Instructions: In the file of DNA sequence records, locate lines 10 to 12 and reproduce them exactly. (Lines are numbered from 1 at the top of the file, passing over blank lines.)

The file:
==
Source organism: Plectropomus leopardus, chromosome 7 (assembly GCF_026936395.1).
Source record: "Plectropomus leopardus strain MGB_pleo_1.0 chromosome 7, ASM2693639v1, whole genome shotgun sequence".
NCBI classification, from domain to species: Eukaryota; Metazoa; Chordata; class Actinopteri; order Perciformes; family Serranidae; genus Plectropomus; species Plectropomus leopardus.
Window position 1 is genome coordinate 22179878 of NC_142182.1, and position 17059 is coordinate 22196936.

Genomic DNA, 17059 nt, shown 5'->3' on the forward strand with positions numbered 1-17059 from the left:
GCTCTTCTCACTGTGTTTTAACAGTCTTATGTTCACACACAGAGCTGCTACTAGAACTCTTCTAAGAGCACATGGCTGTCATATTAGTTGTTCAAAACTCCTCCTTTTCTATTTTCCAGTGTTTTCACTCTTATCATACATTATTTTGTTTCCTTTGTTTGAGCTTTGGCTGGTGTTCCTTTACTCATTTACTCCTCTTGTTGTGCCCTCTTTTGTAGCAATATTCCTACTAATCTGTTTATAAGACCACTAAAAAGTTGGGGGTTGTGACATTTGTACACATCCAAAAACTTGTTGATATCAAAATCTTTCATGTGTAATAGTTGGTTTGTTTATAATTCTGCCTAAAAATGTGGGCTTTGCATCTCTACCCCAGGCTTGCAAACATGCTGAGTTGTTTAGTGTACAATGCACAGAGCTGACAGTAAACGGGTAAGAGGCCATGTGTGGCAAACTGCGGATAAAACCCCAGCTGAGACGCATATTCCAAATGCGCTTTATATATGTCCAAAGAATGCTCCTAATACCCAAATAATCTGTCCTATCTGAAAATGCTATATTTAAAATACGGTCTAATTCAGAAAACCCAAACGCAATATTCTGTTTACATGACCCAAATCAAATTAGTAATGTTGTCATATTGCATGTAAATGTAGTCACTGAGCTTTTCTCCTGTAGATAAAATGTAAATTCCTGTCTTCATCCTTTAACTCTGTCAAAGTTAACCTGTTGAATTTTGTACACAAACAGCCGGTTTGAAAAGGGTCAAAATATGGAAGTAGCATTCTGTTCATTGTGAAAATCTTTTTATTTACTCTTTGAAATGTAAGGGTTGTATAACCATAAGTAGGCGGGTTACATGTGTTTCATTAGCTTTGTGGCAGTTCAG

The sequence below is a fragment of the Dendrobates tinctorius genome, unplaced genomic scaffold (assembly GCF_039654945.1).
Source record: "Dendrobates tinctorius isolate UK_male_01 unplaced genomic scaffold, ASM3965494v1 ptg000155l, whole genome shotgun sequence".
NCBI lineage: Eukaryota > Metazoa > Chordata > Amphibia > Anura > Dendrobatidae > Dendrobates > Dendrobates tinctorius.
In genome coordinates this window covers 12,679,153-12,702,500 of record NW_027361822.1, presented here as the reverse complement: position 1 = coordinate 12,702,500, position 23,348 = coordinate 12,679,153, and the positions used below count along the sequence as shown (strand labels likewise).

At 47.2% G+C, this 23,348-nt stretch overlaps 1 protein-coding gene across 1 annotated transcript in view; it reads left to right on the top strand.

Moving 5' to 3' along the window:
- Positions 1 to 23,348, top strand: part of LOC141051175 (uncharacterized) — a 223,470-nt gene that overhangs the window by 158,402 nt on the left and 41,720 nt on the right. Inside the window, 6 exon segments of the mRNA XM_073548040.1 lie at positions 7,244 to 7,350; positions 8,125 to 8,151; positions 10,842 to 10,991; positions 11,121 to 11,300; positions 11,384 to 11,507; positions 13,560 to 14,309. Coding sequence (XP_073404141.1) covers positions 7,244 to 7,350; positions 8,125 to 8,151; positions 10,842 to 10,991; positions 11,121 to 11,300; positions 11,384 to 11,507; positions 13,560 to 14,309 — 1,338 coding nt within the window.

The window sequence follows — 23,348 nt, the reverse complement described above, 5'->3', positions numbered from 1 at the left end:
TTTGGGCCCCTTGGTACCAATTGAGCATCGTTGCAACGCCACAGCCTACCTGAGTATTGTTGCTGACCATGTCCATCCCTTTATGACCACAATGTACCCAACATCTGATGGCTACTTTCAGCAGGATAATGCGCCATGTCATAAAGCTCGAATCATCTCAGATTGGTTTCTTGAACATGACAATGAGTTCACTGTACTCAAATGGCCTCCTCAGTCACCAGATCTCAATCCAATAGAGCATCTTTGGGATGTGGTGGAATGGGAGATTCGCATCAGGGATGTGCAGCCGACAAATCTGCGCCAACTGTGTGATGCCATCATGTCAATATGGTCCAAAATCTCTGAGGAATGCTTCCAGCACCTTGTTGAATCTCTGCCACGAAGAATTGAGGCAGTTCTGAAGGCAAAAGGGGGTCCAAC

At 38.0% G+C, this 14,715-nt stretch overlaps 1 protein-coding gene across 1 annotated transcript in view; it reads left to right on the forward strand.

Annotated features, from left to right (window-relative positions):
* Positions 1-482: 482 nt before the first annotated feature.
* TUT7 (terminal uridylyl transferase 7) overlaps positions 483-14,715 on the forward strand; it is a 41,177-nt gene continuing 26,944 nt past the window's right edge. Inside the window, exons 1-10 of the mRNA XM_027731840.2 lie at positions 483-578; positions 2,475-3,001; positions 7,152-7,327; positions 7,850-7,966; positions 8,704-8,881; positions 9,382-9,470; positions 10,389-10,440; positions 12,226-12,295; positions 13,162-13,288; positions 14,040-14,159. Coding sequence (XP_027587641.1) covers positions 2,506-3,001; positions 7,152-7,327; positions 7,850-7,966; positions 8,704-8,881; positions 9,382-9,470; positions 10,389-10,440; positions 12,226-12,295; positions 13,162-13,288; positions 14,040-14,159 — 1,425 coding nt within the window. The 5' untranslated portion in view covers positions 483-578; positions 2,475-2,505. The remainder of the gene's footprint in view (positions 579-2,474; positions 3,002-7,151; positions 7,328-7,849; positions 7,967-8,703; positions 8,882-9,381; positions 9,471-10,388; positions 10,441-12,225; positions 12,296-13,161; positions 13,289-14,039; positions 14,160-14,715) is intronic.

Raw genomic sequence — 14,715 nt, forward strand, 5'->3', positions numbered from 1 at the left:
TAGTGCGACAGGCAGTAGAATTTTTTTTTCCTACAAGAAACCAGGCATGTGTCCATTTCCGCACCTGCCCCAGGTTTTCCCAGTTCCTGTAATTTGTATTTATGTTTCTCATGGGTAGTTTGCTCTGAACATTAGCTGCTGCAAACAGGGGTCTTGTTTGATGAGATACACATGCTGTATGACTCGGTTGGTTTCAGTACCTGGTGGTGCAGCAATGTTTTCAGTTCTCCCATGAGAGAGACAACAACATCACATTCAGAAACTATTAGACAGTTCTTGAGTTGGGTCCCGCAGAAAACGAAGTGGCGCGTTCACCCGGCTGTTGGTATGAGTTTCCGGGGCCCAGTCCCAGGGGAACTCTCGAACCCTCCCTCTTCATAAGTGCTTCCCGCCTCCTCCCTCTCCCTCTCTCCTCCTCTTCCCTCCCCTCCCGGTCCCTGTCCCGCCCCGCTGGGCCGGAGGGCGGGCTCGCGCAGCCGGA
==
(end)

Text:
In genome coordinates this window covers 12,679,153-12,702,500 of record NW_027361822.1, presented here as the reverse complement: position 1 = coordinate 12,702,500, position 23,348 = coordinate 12,679,153, and the positions used below count along the sequence as shown (strand labels likewise).

At 47.2% G+C, this 23,348-nt stretch overlaps 1 protein-coding gene across 1 annotated transcript in view; it reads left to right on the top strand.

Moving 5' to 3' along the window: